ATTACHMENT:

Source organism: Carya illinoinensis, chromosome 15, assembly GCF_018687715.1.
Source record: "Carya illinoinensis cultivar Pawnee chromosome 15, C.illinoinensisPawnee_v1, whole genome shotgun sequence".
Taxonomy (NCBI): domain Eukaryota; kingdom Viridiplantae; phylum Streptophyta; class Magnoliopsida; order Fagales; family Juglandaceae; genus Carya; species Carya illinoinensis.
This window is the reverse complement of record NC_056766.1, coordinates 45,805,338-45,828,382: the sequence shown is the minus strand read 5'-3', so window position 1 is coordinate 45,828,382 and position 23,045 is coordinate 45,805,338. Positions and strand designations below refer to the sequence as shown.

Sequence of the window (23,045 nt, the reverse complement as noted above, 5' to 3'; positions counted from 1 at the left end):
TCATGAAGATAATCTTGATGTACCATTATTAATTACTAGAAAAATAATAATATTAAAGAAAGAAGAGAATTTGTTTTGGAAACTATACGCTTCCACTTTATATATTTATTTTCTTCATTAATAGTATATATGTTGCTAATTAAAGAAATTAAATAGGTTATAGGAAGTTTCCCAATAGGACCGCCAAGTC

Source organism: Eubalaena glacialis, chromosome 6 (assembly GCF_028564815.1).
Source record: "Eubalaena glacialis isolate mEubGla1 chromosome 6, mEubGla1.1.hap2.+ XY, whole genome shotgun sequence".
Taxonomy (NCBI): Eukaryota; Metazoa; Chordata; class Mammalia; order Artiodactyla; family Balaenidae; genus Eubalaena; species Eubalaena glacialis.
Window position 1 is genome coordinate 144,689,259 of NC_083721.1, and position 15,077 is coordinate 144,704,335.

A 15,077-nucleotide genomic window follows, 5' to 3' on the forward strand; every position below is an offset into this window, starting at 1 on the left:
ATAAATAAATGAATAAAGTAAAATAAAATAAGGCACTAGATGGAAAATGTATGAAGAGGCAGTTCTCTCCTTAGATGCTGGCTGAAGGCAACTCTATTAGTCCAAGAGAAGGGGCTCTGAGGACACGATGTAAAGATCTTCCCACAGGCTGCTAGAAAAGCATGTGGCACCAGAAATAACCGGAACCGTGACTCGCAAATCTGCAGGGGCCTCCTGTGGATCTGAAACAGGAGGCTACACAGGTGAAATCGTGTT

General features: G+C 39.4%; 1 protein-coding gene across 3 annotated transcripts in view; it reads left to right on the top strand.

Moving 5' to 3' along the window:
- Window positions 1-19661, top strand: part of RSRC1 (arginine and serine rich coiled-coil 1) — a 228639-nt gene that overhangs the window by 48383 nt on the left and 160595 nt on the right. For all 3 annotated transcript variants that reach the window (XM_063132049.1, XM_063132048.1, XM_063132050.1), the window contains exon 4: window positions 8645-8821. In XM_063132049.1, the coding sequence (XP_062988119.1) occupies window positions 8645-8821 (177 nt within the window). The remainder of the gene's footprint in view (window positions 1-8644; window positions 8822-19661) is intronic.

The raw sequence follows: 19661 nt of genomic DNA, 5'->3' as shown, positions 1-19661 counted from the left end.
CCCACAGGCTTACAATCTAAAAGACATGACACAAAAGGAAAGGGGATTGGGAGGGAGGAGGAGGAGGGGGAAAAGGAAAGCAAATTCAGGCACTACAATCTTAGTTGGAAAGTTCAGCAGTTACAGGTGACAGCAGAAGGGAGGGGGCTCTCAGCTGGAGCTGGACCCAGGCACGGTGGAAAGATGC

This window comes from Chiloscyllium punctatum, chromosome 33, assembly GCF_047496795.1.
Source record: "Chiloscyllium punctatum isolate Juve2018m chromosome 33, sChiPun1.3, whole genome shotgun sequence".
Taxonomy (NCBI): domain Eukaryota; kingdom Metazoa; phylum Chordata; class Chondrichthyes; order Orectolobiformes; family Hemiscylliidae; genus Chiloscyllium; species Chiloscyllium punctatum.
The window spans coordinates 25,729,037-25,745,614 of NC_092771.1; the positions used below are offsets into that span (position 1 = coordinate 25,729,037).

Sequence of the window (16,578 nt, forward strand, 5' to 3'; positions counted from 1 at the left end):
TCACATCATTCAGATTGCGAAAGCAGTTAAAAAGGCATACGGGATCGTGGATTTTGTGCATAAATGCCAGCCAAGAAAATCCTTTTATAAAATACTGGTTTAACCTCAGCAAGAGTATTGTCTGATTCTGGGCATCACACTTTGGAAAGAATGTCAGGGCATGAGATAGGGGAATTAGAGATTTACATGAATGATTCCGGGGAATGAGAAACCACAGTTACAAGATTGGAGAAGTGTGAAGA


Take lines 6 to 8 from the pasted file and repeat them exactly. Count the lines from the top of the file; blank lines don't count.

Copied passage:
TCATGAAGATAATCTTGATGTACCATTATTAATTACTAGAAAAATAATAATATTAAAGAAAGAAGAGAATTTGTTTTGGAAACTATACGCTTCCACTTTATATATTTATTTTCTTCATTAATAGTATATATGTTGCTAATTAAAGAAATTAAATAGGTTATAGGAAGTTTCCCAATAGGACCGCCAAGTC

Source organism: Eubalaena glacialis, chromosome 6 (assembly GCF_028564815.1).
Source record: "Eubalaena glacialis isolate mEubGla1 chromosome 6, mEubGla1.1.hap2.+ XY, whole genome shotgun sequence".